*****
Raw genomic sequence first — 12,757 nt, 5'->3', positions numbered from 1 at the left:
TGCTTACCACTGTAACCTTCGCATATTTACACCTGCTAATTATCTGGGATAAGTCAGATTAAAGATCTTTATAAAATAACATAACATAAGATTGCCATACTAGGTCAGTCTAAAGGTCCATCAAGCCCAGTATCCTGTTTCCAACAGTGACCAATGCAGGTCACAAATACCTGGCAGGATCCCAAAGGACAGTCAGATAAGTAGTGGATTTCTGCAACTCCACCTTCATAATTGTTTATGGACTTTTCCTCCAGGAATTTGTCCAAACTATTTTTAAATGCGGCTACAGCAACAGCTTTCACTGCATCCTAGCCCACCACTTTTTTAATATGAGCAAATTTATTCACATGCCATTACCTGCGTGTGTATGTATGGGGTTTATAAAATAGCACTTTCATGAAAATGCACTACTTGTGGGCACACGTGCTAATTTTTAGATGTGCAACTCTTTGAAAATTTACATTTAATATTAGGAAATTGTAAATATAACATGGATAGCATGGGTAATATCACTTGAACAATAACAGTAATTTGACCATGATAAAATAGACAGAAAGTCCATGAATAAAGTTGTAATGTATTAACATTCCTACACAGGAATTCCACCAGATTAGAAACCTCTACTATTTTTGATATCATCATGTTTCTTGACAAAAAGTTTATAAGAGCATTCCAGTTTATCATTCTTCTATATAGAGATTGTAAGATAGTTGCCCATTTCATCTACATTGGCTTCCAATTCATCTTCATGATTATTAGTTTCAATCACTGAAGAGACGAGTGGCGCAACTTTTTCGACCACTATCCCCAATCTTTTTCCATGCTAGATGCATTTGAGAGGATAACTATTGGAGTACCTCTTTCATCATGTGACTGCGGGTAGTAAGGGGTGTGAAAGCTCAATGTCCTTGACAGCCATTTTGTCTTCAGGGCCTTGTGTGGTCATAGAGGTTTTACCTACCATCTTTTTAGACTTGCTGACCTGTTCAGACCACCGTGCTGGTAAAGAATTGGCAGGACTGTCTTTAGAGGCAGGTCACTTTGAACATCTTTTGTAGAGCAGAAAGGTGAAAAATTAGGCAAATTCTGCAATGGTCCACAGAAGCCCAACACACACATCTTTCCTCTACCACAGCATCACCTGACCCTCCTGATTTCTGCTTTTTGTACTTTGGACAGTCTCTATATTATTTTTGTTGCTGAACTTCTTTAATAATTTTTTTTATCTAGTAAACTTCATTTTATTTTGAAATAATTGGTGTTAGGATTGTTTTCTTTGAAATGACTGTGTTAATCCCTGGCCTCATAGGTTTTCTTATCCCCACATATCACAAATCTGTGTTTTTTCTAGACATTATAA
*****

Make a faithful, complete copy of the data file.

Raw genomic sequence first — 12,757 nt, 5'->3', positions numbered from 1 at the left:
TGCTTACCACTGTAACCTTCGCATATTTACACCTGCTAATTATCTGGGATAAGTCAGATTAAAGATCTTTATAAAATAACATAACATAAGATTGCCATACTAGGTCAGTCTAAAGGTCCATCAAGCCCAGTATCCTGTTTCCAACAGTGACCAATGCAGGTCACAAATACCTGGCAGGATCCCAAAGGACAGTCAGATAAGTAGTGGATTTCTGCAACTCCACCTTCATAATTGTTTATGGACTTTTCCTCCAGGAATTTGTCCAAACTATTTTTAAATGCGGCTACAGCAACAGCTTTCACTGCATCCTAGCCCACCACTTTTTTAATATGAGCAAATTTATTCACATGCCATTACCTGCGTGTGTATGTATGGGGTTTATAAAATAGCACTTTCATGAAAATGCACTACTTGTGGGCACACGTGCTAATTTTTAGATGTGCAACTCTTTGAAAATTTACATTTAATATTAGGAAATTGTAAATATAACATGGATAGCATGGGTAATATCACTTGAACAATAACAGTAATTTGACCATGATAAAATAGACAGAAAGTCCATGAATAAAGTTGTAATGTATTAACATTCCTACACAGGAATTCCACCAGATTAGAAACCTCTACTATTTTTGATATCATCATGTTTCTTGACAAAAAGTTTATAAGAGCATTCCAGTTTATCATTCTTCTATATAGAGATTGTAAGATAGTTGCCCATTTCATCTACATTGGCTTCCAATTCATCTTCATGATTATTAGTTTCAATCACTGAAGAGACGAGTGGCGCAACTTTTTCGACCACTATCCCCAATCTTTTTCCATGCTAGATGCATTTGAGAGGATAACTATTGGAGTACCTCTTTCATCATGTGACTGCGGGTAGTAAGGGGTGTGAAAGCTCAATGTCCTTGACAGCCATTTTGTCTTCAGGGCCTTGTGTGGTCATAGAGGTTTTACCTACCATCTTTTTAGACTTGCTGACCTGTTCAGACCACCGTGCTGGTAAAGAATTGGCAGGACTGTCTTTAGAGGCAGGTCACTTTGAACATCTTTTGTAGAGCAGAAAGGTGAAAAATTAGGCAAATTCTGCAATGGTCCACAGAAGCCCAACACACACATCTTTCCTCTACCACAGCATCACCTGACCCTCCTGATTTCTGCTTTTTGTACTTTGGACAGTCTCTATATTATTTTTGTTGCTGAACTTCTTTAATAATTTTTTTTATCTAGTAAACTTCATTTTATTTTGAAATAATTGGTGTTAGGATTGTTTTCTTTGAAATGACTGTGTTAATCCCTGGCCTCATAGGTTTTCTTATCCCCACATATCACAAATCTGTGTTTTTTCTAGACATTATAA